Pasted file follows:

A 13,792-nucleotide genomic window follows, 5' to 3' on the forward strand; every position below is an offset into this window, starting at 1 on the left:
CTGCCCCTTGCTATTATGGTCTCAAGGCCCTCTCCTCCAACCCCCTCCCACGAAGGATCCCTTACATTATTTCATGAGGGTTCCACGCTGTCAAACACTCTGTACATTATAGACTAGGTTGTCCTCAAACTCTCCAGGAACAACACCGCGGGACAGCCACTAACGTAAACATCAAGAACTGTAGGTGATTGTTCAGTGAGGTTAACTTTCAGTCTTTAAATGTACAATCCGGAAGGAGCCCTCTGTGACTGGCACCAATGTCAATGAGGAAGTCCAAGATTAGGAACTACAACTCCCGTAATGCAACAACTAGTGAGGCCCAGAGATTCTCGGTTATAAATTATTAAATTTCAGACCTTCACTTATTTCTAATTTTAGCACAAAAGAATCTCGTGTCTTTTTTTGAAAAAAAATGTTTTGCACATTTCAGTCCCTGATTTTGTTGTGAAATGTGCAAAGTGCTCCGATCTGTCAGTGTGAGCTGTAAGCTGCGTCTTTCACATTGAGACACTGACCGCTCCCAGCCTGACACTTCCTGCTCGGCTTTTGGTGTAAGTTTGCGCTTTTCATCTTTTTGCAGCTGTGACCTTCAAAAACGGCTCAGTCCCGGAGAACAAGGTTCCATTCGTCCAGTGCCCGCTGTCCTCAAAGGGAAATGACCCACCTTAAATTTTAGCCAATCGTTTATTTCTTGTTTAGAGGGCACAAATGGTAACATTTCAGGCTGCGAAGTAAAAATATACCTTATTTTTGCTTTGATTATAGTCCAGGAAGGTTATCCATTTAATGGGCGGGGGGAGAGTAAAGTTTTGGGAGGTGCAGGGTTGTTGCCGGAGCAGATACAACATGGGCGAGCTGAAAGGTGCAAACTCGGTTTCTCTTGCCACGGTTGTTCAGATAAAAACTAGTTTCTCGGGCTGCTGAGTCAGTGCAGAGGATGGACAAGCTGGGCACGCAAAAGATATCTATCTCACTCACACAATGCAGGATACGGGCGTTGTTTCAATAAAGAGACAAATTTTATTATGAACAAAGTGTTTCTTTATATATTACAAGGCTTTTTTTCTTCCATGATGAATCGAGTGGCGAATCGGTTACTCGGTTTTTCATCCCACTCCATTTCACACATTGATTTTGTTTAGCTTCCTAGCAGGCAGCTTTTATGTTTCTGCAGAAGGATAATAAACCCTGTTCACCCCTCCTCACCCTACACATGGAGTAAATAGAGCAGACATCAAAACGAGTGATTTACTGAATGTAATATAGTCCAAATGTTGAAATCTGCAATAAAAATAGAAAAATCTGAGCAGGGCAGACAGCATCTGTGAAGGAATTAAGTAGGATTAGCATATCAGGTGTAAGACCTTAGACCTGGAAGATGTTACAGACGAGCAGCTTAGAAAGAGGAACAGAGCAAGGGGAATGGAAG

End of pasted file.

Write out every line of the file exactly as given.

A 13,792-nucleotide genomic window follows, 5' to 3' on the forward strand; every position below is an offset into this window, starting at 1 on the left:
CTGCCCCTTGCTATTATGGTCTCAAGGCCCTCTCCTCCAACCCCCTCCCACGAAGGATCCCTTACATTATTTCATGAGGGTTCCACGCTGTCAAACACTCTGTACATTATAGACTAGGTTGTCCTCAAACTCTCCAGGAACAACACCGCGGGACAGCCACTAACGTAAACATCAAGAACTGTAGGTGATTGTTCAGTGAGGTTAACTTTCAGTCTTTAAATGTACAATCCGGAAGGAGCCCTCTGTGACTGGCACCAATGTCAATGAGGAAGTCCAAGATTAGGAACTACAACTCCCGTAATGCAACAACTAGTGAGGCCCAGAGATTCTCGGTTATAAATTATTAAATTTCAGACCTTCACTTATTTCTAATTTTAGCACAAAAGAATCTCGTGTCTTTTTTTGAAAAAAAATGTTTTGCACATTTCAGTCCCTGATTTTGTTGTGAAATGTGCAAAGTGCTCCGATCTGTCAGTGTGAGCTGTAAGCTGCGTCTTTCACATTGAGACACTGACCGCTCCCAGCCTGACACTTCCTGCTCGGCTTTTGGTGTAAGTTTGCGCTTTTCATCTTTTTGCAGCTGTGACCTTCAAAAACGGCTCAGTCCCGGAGAACAAGGTTCCATTCGTCCAGTGCCCGCTGTCCTCAAAGGGAAATGACCCACCTTAAATTTTAGCCAATCGTTTATTTCTTGTTTAGAGGGCACAAATGGTAACATTTCAGGCTGCGAAGTAAAAATATACCTTATTTTTGCTTTGATTATAGTCCAGGAAGGTTATCCATTTAATGGGCGGGGGGAGAGTAAAGTTTTGGGAGGTGCAGGGTTGTTGCCGGAGCAGATACAACATGGGCGAGCTGAAAGGTGCAAACTCGGTTTCTCTTGCCACGGTTGTTCAGATAAAAACTAGTTTCTCGGGCTGCTGAGTCAGTGCAGAGGATGGACAAGCTGGGCACGCAAAAGATATCTATCTCACTCACACAATGCAGGATACGGGCGTTGTTTCAATAAAGAGACAAATTTTATTATGAACAAAGTGTTTCTTTATATATTACAAGGCTTTTTTTCTTCCATGATGAATCGAGTGGCGAATCGGTTACTCGGTTTTTCATCCCACTCCATTTCACACATTGATTTTGTTTAGCTTCCTAGCAGGCAGCTTTTATGTTTCTGCAGAAGGATAATAAACCCTGTTCACCCCTCCTCACCCTACACATGGAGTAAATAGAGCAGACATCAAAACGAGTGATTTACTGAATGTAATATAGTCCAAATGTTGAAATCTGCAATAAAAATAGAAAAATCTGAGCAGGGCAGACAGCATCTGTGAAGGAATTAAGTAGGATTAGCATATCAGGTGTAAGACCTTAGACCTGGAAGATGTTACAGACGAGCAGCTTAGAAAGAGGAACAGAGCAAGGGGAATGGAAG